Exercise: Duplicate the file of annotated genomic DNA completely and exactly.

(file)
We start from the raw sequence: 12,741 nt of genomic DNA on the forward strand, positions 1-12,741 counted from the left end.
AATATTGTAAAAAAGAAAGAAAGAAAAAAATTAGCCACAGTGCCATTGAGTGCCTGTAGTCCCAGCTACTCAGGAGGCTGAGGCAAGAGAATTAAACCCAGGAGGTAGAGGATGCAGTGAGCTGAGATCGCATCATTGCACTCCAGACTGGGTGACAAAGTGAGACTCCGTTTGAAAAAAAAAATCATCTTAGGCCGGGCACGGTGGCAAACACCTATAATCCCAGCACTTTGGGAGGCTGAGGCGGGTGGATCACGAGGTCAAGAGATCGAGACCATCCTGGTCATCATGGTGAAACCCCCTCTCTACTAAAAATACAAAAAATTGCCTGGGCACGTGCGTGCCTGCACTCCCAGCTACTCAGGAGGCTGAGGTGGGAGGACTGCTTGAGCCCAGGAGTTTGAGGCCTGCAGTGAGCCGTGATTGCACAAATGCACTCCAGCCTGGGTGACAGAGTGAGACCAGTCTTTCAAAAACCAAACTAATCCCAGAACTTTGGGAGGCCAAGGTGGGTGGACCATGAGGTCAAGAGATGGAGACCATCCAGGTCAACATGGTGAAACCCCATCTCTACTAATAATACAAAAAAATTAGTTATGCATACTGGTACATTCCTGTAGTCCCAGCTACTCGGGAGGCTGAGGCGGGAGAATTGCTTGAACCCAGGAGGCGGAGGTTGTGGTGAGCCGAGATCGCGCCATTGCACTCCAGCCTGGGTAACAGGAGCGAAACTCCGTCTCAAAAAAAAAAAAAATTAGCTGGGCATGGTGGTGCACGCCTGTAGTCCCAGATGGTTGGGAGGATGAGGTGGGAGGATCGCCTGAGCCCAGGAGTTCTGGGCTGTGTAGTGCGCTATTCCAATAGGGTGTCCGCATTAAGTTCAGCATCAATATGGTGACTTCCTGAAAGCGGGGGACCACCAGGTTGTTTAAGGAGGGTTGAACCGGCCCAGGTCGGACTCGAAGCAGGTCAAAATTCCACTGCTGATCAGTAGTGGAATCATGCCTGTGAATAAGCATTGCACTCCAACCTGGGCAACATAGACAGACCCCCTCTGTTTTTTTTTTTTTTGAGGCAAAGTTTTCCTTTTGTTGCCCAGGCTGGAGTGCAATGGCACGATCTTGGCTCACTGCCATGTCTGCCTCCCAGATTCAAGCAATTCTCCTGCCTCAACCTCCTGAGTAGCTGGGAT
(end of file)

We start from the raw sequence: 12,741 nt of genomic DNA on the forward strand, positions 1-12,741 counted from the left end.
AATATTGTAAAAAAGAAAGAAAGAAAAAAATTAGCCACAGTGCCATTGAGTGCCTGTAGTCCCAGCTACTCAGGAGGCTGAGGCAAGAGAATTAAACCCAGGAGGTAGAGGATGCAGTGAGCTGAGATCGCATCATTGCACTCCAGACTGGGTGACAAAGTGAGACTCCGTTTGAAAAAAAAAATCATCTTAGGCCGGGCACGGTGGCAAACACCTATAATCCCAGCACTTTGGGAGGCTGAGGCGGGTGGATCACGAGGTCAAGAGATCGAGACCATCCTGGTCATCATGGTGAAACCCCCTCTCTACTAAAAATACAAAAAATTGCCTGGGCACGTGCGTGCCTGCACTCCCAGCTACTCAGGAGGCTGAGGTGGGAGGACTGCTTGAGCCCAGGAGTTTGAGGCCTGCAGTGAGCCGTGATTGCACAAATGCACTCCAGCCTGGGTGACAGAGTGAGACCAGTCTTTCAAAAACCAAACTAATCCCAGAACTTTGGGAGGCCAAGGTGGGTGGACCATGAGGTCAAGAGATGGAGACCATCCAGGTCAACATGGTGAAACCCCATCTCTACTAATAATACAAAAAAATTAGTTATGCATACTGGTACATTCCTGTAGTCCCAGCTACTCGGGAGGCTGAGGCGGGAGAATTGCTTGAACCCAGGAGGCGGAGGTTGTGGTGAGCCGAGATCGCGCCATTGCACTCCAGCCTGGGTAACAGGAGCGAAACTCCGTCTCAAAAAAAAAAAAAATTAGCTGGGCATGGTGGTGCACGCCTGTAGTCCCAGATGGTTGGGAGGATGAGGTGGGAGGATCGCCTGAGCCCAGGAGTTCTGGGCTGTGTAGTGCGCTATTCCAATAGGGTGTCCGCATTAAGTTCAGCATCAATATGGTGACTTCCTGAAAGCGGGGGACCACCAGGTTGTTTAAGGAGGGTTGAACCGGCCCAGGTCGGACTCGAAGCAGGTCAAAATTCCACTGCTGATCAGTAGTGGAATCATGCCTGTGAATAAGCATTGCACTCCAACCTGGGCAACATAGACAGACCCCCTCTGTTTTTTTTTTTTTTGAGGCAAAGTTTTCCTTTTGTTGCCCAGGCTGGAGTGCAATGGCACGATCTTGGCTCACTGCCATGTCTGCCTCCCAGATTCAAGCAATTCTCCTGCCTCAACCTCCTGAGTAGCTGGGAT